The detention center at Guantanamo Bay holds 97 Yemenis captured either on battlefields or by intelligence operatives in the war on terror.  Yemen has an active al-Qaeda network, and is in many ways its primary base.  The network largely originated, at least philosophically, in the conflict between Yemen and Saudi Arabia in a border dispute, and the bitterness has fueled this particular brand of Islamic extremism for decades.  Americans got a reminder of this in the Fort Hood shooting, in which Army Major Nidal Hasan killed 14 people and wounded dozens more after being in contact with a radical imam in Yemen who recruits for al-Qaeda — and who Yemen seems incapable of handling.

One might think that with that background, the US would be loath to trust Yemen with any of the detainees.  That, however, would seriously underestimate the Obama administration’s desperation to close Gitmo:

The Obama administration is planning to repatriate six Yemenis held at the U.S. military prison at Guantanamo Bay, Cuba, a transfer that could be a prelude to the release of dozens more detainees to Yemen, according to sources with independent knowledge of the matter.

The release is a significant first step toward dealing with the largest group of detainees at the prison — there are currently 97 Yemenis there — and toward meeting President Obama’s goal of closing the facility.

But Yemen’s security problems and lack of resources have spawned fears about its ability to monitor and rehabilitate returnees. Critics of the administration charge that returning detainees to Yemen, a country where al-Qaeda is believed to be thriving, is tantamount to returning terrorists to the battlefield. …

The transfer will be closely monitored and, if successful, could lead to the release of other Yemenis who have been cleared to go home by a Justice Department-led interagency review team, which examined the case of each detainee held at Guantanamo Bay. Obama set up the review process to accelerate the closure of the detention center.

The attorney for the Yemenis calls this a “breakthrough.”  It sounds more like a breakout.  The Post describes the country to which we’ll be sending dozens of Islamist radicals:

Yemen’s government has been struggling with a civil war in the north, a secessionist movement in the south and humanitarian crises as the economy crumbles. In this void, al-Qaeda has steadily grown, using the nation’s vast lawless, rugged terrain as a haven. U.S. officials are concerned that al-Qaeda could use Yemen, strategically located in the heart of one of the world’s lucrative oil and shipping zones, as a launching pad for attacks against neighboring Saudi Arabia and in the Horn of Africa.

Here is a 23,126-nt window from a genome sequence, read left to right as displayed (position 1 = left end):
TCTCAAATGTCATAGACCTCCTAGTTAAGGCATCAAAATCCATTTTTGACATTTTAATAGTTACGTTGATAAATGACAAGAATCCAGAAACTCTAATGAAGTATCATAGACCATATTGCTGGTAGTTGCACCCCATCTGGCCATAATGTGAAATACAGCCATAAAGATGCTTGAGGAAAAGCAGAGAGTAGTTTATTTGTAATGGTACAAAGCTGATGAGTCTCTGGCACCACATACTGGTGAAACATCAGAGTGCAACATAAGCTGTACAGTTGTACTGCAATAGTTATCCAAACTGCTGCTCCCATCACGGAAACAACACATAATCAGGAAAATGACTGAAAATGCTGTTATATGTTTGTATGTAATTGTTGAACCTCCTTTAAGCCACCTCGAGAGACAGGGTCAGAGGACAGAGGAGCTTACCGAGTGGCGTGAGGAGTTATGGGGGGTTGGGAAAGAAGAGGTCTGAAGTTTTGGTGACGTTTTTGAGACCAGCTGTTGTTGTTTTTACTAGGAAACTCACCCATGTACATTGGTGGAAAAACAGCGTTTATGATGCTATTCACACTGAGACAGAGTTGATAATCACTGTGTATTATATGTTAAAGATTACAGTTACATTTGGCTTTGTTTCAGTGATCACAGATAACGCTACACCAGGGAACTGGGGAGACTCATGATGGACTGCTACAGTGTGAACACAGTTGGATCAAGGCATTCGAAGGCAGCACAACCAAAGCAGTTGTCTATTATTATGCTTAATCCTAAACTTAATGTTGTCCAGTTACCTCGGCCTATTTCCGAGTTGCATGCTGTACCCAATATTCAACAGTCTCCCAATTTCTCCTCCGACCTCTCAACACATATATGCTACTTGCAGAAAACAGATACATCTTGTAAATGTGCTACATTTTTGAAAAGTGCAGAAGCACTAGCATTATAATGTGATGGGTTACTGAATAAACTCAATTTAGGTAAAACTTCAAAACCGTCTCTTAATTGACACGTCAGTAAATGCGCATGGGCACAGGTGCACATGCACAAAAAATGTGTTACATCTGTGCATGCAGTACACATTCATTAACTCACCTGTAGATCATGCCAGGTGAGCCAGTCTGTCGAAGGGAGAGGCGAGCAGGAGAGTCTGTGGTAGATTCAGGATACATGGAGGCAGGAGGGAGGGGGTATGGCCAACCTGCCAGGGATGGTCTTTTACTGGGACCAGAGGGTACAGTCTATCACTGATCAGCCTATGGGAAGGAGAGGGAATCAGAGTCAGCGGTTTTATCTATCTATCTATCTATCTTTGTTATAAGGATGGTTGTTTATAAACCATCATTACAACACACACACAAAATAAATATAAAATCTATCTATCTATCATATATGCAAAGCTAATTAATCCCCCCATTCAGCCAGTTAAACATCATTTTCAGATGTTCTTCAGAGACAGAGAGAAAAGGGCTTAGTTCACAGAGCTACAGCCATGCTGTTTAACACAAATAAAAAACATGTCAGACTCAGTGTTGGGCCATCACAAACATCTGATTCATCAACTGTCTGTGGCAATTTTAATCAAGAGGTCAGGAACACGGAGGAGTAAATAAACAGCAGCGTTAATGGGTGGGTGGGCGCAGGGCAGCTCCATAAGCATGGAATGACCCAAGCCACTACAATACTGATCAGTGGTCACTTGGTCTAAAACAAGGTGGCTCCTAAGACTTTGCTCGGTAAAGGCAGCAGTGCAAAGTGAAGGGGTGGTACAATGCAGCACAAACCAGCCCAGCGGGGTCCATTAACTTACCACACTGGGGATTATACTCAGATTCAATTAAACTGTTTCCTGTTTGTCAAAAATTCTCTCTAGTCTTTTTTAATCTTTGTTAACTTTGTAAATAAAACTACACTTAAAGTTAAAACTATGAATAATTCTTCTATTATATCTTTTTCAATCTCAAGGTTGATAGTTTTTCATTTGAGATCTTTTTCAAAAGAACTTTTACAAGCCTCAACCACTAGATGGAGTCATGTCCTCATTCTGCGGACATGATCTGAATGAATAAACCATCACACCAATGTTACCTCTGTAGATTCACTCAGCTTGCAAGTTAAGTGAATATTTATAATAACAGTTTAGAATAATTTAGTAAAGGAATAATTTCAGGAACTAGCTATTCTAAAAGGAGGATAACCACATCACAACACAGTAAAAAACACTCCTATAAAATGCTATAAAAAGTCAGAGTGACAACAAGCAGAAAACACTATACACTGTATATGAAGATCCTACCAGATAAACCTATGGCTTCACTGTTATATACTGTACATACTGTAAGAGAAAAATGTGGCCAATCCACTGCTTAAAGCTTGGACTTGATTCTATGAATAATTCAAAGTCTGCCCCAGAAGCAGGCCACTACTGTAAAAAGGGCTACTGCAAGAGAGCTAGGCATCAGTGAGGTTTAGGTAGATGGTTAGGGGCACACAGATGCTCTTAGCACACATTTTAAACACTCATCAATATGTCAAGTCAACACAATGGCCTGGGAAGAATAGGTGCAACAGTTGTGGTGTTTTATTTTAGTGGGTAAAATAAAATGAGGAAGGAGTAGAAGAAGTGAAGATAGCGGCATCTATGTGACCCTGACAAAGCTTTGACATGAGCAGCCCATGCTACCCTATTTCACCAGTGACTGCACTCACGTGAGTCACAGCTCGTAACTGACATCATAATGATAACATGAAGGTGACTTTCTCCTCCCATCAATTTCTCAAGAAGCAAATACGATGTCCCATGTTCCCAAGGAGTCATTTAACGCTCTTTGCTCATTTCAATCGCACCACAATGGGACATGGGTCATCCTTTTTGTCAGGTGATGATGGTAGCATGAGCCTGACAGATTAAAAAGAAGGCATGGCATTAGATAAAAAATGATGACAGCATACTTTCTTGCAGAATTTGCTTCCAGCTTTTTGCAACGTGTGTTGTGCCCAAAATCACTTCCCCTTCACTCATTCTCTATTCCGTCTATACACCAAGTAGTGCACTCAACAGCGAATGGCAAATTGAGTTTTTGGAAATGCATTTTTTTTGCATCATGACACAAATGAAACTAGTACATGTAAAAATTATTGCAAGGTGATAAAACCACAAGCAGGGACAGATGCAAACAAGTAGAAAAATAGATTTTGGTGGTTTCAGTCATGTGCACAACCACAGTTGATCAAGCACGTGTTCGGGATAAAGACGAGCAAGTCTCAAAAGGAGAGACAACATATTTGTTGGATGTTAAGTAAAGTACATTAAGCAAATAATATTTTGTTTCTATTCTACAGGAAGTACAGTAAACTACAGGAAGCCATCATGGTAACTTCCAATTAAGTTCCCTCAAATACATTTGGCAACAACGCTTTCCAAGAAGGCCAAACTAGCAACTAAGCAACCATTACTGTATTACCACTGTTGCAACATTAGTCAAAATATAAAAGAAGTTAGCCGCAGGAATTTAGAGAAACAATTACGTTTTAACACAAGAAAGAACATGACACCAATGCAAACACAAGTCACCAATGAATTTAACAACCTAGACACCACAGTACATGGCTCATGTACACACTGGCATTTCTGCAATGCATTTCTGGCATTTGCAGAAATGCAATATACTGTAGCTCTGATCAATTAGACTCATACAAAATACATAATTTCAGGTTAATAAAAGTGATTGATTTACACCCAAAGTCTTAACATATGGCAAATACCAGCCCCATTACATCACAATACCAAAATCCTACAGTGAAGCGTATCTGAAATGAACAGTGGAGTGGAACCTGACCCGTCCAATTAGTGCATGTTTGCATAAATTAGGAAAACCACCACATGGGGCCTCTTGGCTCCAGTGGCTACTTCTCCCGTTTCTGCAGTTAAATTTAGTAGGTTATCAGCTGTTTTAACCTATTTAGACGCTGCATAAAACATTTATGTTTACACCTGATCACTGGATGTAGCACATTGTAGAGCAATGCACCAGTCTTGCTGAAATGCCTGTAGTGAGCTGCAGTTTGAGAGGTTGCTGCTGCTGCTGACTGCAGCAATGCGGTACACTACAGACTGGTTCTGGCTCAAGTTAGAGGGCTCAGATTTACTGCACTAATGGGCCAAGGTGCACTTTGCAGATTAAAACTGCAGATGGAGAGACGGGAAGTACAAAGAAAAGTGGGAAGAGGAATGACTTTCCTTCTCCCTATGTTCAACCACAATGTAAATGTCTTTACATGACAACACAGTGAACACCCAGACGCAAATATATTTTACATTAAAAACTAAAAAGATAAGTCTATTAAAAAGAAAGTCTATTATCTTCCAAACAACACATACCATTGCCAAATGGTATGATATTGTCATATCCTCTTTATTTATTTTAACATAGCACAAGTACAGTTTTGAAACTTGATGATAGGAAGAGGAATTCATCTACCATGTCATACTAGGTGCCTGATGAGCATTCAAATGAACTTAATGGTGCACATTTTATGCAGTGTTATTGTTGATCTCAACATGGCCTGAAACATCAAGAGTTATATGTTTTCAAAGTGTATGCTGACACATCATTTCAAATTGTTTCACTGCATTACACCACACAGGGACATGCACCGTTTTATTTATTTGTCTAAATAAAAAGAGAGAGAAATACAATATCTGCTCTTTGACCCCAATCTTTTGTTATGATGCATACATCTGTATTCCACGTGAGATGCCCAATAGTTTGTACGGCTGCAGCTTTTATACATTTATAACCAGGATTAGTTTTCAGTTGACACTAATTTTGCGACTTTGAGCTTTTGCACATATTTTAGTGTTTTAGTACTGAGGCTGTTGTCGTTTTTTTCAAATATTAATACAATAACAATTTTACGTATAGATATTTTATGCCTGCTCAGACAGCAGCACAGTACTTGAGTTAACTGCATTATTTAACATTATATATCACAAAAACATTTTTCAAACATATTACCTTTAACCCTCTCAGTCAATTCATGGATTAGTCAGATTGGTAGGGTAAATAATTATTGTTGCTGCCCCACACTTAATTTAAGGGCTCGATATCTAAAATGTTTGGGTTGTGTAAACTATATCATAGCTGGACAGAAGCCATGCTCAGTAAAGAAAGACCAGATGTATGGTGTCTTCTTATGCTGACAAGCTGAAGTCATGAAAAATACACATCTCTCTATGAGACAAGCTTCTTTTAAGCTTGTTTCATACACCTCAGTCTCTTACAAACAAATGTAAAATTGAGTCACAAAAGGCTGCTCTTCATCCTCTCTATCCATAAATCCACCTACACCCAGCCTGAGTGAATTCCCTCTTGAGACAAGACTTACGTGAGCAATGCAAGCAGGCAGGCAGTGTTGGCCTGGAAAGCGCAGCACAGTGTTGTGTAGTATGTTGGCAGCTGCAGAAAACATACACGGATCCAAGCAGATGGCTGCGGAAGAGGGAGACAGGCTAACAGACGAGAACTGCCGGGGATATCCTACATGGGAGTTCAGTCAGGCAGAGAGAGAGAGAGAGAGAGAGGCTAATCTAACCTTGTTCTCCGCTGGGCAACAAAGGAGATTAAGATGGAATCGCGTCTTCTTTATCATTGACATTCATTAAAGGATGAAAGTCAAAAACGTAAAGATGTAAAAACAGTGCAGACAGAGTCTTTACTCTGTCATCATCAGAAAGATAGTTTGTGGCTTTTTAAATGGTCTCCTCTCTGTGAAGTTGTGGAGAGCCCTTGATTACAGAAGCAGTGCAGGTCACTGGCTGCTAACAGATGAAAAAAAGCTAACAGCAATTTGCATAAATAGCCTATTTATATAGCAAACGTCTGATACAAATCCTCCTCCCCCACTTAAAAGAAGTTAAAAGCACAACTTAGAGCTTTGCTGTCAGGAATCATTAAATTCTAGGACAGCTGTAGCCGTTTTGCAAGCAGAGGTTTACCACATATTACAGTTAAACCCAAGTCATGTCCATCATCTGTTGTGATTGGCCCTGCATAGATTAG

The Bush administration sent 14 Yemenis back to its jihadi rehab program (Obama has sent one so far), but as the Christian Science Monitor reported almost a year ago, it’s not been very successful:

Yemen also has a rehab program for jihadis, but it has been much less aggressive and successful than its Saudi counterpart, which has been widely praised. This is another problem in closing Guantánamo because the largest group of remaining 245 inmates are Yemenis.

Yemen President Ali Abdullah Saleh said Saturday that his government had rejected a suggestion by the Bush administration to release the 94 Yemeni detainees into the Saudi rehabilitation program, wire services reported. He added that they all would be home within three months, and placed in Yemen’s rehab effort.

A Pentagon spokesman said on Jan. 13 that of the 520 detainees released from the controversial military camp in Cuba, 18 had “returned to the fight” and another 43 are under suspicion of being involved in extremist activities. He declined to name them.

And bear in mind that the 520 released at that point were those supposedly not incorrigible — and we still managed to have dozens return to terrorist operations.  Now we’re going to send 97 Yemenis back to a country that is falling apart and can’t manage the radical terrorists they already have.

Rep. Frank Wolf (R-VA) says it best:

“Stop. These men are dangerous,” Wolf said when asked about the transfer. “I believe they will be involved in terrorism that will cost American lives.”

Their example certainly won’t deter it.  We held them for a few years, and then dumped them right back into the arms of their comrades, fed, rested, and ready to take another shot at Americans.  Remind me again how closing Gitmo makes America safer.